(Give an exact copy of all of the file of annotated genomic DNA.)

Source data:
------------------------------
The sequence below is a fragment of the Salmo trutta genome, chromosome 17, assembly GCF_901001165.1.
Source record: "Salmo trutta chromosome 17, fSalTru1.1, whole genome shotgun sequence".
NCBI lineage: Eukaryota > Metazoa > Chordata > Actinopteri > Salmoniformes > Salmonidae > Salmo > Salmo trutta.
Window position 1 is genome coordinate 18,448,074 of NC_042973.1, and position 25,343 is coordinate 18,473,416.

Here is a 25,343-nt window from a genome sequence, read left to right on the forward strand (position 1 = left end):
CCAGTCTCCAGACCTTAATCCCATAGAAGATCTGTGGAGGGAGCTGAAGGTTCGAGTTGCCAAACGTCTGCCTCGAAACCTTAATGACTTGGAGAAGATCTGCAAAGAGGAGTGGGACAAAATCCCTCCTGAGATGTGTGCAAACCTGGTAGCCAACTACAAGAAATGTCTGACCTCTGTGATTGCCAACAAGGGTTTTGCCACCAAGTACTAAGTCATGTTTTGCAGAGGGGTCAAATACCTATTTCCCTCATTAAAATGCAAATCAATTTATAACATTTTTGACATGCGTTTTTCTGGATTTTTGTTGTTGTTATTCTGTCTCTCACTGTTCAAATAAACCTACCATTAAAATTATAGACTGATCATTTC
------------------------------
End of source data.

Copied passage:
The sequence below is a fragment of the Salmo trutta genome, chromosome 17, assembly GCF_901001165.1.
Source record: "Salmo trutta chromosome 17, fSalTru1.1, whole genome shotgun sequence".
NCBI lineage: Eukaryota > Metazoa > Chordata > Actinopteri > Salmoniformes > Salmonidae > Salmo > Salmo trutta.
Window position 1 is genome coordinate 18,448,074 of NC_042973.1, and position 25,343 is coordinate 18,473,416.

Here is a 25,343-nt window from a genome sequence, read left to right on the forward strand (position 1 = left end):
CCAGTCTCCAGACCTTAATCCCATAGAAGATCTGTGGAGGGAGCTGAAGGTTCGAGTTGCCAAACGTCTGCCTCGAAACCTTAATGACTTGGAGAAGATCTGCAAAGAGGAGTGGGACAAAATCCCTCCTGAGATGTGTGCAAACCTGGTAGCCAACTACAAGAAATGTCTGACCTCTGTGATTGCCAACAAGGGTTTTGCCACCAAGTACTAAGTCATGTTTTGCAGAGGGGTCAAATACCTATTTCCCTCATTAAAATGCAAATCAATTTATAACATTTTTGACATGCGTTTTTCTGGATTTTTGTTGTTGTTATTCTGTCTCTCACTGTTCAAATAAACCTACCATTAAAATTATAGACTGATCATTTC